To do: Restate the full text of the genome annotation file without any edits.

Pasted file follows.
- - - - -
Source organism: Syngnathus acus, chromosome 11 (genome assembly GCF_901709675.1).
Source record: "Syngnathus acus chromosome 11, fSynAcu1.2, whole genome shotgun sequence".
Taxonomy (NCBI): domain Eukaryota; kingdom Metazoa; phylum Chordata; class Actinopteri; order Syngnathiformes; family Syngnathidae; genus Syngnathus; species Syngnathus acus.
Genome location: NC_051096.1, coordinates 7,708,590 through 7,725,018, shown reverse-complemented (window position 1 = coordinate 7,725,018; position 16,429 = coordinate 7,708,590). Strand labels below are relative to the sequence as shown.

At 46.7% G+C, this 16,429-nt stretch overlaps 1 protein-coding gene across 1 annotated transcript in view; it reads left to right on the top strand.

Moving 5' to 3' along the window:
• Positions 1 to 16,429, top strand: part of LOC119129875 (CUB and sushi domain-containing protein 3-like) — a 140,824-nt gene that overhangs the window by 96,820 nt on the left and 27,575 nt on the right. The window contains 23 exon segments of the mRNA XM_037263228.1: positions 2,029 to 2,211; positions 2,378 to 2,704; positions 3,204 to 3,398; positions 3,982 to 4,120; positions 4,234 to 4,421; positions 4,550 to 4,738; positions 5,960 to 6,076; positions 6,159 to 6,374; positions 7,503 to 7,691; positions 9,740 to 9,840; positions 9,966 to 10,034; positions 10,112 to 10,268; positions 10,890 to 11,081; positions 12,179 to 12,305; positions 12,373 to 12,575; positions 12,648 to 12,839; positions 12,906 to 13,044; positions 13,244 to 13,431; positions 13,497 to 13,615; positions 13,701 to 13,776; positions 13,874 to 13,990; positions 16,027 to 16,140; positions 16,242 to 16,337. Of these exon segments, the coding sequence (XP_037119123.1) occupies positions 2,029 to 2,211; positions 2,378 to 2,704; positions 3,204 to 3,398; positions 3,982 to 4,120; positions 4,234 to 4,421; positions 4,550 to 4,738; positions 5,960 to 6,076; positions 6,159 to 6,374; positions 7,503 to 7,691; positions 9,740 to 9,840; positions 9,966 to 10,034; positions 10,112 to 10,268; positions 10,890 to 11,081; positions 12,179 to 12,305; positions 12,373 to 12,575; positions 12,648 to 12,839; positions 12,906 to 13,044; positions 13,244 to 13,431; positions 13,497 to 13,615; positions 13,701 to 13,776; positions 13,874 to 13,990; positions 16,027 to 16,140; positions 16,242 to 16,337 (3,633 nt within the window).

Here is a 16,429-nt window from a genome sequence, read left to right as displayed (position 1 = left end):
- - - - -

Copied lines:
Source organism: Syngnathus acus, chromosome 11 (genome assembly GCF_901709675.1).
Source record: "Syngnathus acus chromosome 11, fSynAcu1.2, whole genome shotgun sequence".
Taxonomy (NCBI): domain Eukaryota; kingdom Metazoa; phylum Chordata; class Actinopteri; order Syngnathiformes; family Syngnathidae; genus Syngnathus; species Syngnathus acus.
Genome location: NC_051096.1, coordinates 7,708,590 through 7,725,018, shown reverse-complemented (window position 1 = coordinate 7,725,018; position 16,429 = coordinate 7,708,590). Strand labels below are relative to the sequence as shown.

At 46.7% G+C, this 16,429-nt stretch overlaps 1 protein-coding gene across 1 annotated transcript in view; it reads left to right on the top strand.

Moving 5' to 3' along the window:
• Positions 1 to 16,429, top strand: part of LOC119129875 (CUB and sushi domain-containing protein 3-like) — a 140,824-nt gene that overhangs the window by 96,820 nt on the left and 27,575 nt on the right. The window contains 23 exon segments of the mRNA XM_037263228.1: positions 2,029 to 2,211; positions 2,378 to 2,704; positions 3,204 to 3,398; positions 3,982 to 4,120; positions 4,234 to 4,421; positions 4,550 to 4,738; positions 5,960 to 6,076; positions 6,159 to 6,374; positions 7,503 to 7,691; positions 9,740 to 9,840; positions 9,966 to 10,034; positions 10,112 to 10,268; positions 10,890 to 11,081; positions 12,179 to 12,305; positions 12,373 to 12,575; positions 12,648 to 12,839; positions 12,906 to 13,044; positions 13,244 to 13,431; positions 13,497 to 13,615; positions 13,701 to 13,776; positions 13,874 to 13,990; positions 16,027 to 16,140; positions 16,242 to 16,337. Of these exon segments, the coding sequence (XP_037119123.1) occupies positions 2,029 to 2,211; positions 2,378 to 2,704; positions 3,204 to 3,398; positions 3,982 to 4,120; positions 4,234 to 4,421; positions 4,550 to 4,738; positions 5,960 to 6,076; positions 6,159 to 6,374; positions 7,503 to 7,691; positions 9,740 to 9,840; positions 9,966 to 10,034; positions 10,112 to 10,268; positions 10,890 to 11,081; positions 12,179 to 12,305; positions 12,373 to 12,575; positions 12,648 to 12,839; positions 12,906 to 13,044; positions 13,244 to 13,431; positions 13,497 to 13,615; positions 13,701 to 13,776; positions 13,874 to 13,990; positions 16,027 to 16,140; positions 16,242 to 16,337 (3,633 nt within the window).

Here is a 16,429-nt window from a genome sequence, read left to right as displayed (position 1 = left end):